Scene 1 – Iggy Pop playbacking ‘Lust for Life’ on Toppop.
I was 8 years old. Toppop was our primary channel of (new) music in the 1970’s. I didn’t see at the time how drugged up Iggy was, nor did I notice how paper-thin he was or the sloppy make up on his body. I just saw a guy being totally comfortable with his body and his act, dancing like a snake, tearing down the plastic plants in the studio. This was a guy who didn’t give a fuck, at a time when the opinion of others meant the world to me. Watching Iggy opened a door, a door that would remain semi-closed for another 5-6 years. I just know that all these years I kept thinking of this scene, this guy, this level of confidence.

Scene 2 – Blondie performing ‘Denis’ on Toppop
Sexual awakening. I remember thinking: “why is she standing in the background? I can hardly see her like that…” I didn’t care about the 5 guys playing, it was all about her. For years I thought Blondie was her name, not the band’s name. Look at the knee-high boots, look at the shirt, look at the those tiny shorts, all red, then look at her eyes and red lips, and try to imagine what an 8-year-old boy would see into it. I remember watching with my parents, and pretending not to be interested, secretly staring at her from the corner of my eye. I bet my father was doing the same. Did I notice Chris Stein wearing a New York Dolls t-shirt? Not at all. I was only interested in her, and not only that evening.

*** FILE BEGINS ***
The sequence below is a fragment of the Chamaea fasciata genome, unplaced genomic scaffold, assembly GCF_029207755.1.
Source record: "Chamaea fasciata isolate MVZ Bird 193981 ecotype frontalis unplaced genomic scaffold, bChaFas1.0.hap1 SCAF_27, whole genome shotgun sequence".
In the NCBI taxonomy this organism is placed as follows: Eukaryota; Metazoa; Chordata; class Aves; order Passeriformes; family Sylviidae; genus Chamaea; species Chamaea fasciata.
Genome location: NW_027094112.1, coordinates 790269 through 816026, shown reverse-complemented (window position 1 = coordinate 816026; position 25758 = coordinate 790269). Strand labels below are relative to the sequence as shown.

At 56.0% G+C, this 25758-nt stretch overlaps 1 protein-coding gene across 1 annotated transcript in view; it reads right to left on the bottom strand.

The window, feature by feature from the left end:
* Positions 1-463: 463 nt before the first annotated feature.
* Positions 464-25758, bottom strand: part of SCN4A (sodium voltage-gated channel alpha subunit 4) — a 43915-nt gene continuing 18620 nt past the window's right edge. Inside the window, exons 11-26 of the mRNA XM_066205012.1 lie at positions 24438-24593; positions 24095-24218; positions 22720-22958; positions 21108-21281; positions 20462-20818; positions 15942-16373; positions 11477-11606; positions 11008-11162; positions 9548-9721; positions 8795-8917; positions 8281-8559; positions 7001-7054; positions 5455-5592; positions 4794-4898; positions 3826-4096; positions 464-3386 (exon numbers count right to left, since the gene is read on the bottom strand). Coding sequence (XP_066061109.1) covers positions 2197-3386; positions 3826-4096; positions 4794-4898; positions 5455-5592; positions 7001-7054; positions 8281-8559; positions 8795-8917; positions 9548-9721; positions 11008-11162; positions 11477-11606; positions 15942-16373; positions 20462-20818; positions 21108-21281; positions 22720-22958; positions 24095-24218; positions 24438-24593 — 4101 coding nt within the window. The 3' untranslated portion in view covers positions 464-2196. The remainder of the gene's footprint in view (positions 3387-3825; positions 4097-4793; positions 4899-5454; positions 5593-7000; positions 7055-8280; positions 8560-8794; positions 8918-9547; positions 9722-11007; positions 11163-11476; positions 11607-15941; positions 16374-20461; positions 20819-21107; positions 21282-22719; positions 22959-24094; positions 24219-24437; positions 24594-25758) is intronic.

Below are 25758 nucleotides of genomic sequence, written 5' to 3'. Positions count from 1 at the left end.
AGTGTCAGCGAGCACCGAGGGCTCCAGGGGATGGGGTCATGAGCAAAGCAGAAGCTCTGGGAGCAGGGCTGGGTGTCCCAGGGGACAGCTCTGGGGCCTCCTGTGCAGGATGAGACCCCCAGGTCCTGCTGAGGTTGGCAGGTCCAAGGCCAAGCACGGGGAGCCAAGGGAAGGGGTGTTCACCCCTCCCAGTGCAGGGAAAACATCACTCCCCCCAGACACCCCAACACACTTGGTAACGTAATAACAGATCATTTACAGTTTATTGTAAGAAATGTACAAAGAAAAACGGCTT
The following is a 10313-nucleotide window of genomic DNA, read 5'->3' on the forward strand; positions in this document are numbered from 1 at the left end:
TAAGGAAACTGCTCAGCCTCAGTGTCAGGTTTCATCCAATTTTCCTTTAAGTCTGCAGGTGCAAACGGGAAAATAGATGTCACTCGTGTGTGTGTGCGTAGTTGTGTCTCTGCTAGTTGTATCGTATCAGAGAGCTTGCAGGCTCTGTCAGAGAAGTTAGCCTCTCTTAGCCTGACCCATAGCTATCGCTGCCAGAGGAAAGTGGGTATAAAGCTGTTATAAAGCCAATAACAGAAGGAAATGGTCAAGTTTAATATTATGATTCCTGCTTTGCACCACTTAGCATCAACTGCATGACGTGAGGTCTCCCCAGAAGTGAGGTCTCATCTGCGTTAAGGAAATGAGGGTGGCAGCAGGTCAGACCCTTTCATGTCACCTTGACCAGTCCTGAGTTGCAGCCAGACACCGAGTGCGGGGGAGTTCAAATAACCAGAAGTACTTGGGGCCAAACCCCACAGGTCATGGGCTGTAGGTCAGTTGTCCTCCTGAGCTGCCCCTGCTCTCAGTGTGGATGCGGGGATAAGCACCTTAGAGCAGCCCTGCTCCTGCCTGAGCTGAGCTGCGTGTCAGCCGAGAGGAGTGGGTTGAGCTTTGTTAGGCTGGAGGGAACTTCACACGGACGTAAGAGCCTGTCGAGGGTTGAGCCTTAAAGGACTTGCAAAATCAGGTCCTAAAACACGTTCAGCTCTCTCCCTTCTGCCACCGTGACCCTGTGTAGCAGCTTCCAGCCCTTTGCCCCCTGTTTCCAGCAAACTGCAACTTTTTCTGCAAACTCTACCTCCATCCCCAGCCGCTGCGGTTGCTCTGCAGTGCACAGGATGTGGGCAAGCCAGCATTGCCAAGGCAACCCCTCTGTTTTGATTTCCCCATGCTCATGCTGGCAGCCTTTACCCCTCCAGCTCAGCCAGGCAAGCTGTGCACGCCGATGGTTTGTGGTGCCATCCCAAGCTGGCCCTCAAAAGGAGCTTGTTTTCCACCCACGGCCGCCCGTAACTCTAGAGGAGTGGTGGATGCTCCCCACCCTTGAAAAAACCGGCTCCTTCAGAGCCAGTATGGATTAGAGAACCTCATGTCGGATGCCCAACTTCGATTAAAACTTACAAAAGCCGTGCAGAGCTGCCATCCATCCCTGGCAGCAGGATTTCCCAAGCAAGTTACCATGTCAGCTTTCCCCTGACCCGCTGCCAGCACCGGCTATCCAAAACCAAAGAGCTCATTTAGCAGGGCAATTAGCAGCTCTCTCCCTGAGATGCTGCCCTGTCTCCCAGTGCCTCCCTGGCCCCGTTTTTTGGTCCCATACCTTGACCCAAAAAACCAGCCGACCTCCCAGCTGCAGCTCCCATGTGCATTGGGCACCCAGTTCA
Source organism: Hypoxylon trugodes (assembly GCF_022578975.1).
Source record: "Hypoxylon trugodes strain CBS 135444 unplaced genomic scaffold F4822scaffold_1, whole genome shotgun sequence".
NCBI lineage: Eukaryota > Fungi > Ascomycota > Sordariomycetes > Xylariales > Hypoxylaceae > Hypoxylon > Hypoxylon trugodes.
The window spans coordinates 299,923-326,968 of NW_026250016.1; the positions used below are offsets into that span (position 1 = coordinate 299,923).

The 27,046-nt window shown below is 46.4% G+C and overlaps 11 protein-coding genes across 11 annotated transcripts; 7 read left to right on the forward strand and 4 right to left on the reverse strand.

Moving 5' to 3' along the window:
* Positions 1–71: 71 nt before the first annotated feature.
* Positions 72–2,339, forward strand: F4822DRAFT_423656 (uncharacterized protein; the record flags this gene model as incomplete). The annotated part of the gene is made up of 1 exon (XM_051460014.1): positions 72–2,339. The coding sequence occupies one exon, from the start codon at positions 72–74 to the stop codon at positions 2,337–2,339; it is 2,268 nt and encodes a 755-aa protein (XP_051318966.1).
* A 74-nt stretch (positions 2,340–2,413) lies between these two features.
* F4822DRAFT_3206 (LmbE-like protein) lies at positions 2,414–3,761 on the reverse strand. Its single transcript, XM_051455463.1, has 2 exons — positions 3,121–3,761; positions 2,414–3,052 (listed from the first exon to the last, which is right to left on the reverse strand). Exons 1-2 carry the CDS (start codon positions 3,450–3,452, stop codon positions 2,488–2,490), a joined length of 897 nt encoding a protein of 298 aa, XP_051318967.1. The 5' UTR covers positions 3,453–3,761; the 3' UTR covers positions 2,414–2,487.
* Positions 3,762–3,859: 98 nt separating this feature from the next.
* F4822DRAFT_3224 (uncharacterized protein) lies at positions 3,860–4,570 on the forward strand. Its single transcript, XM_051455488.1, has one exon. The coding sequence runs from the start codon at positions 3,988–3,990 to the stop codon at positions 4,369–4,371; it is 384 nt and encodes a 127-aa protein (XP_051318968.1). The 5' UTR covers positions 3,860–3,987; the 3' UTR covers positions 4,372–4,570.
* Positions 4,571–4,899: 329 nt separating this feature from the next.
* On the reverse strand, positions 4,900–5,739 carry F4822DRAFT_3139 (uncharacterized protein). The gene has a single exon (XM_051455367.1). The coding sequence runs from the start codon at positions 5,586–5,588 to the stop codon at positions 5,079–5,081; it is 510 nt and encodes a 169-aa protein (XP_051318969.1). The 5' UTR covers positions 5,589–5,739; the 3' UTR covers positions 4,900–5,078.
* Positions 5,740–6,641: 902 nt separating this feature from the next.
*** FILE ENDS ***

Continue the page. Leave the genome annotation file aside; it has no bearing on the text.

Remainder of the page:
Scene 3 – Boys keep Swinging
Two years later and even more scary. It’s 1979, Punk is already over and there is David Bowie, all over the screen, singing about what it means to be a boy or a man, and literally showing that you don’t have to conform to stereotype, that everything is possible, if you want to, even dressing up like a girl. Did any artist ever deliver a stronger message of diversity? I can analyse it all I want right now, but as a 10-year-old I only saw opportunity, I only saw freedom in an otherwise (still) pretty restrictive world, even in the West, even in Holland. This time I really didn’t dare to look. This was way more forbidden than staring at Debbie Harry.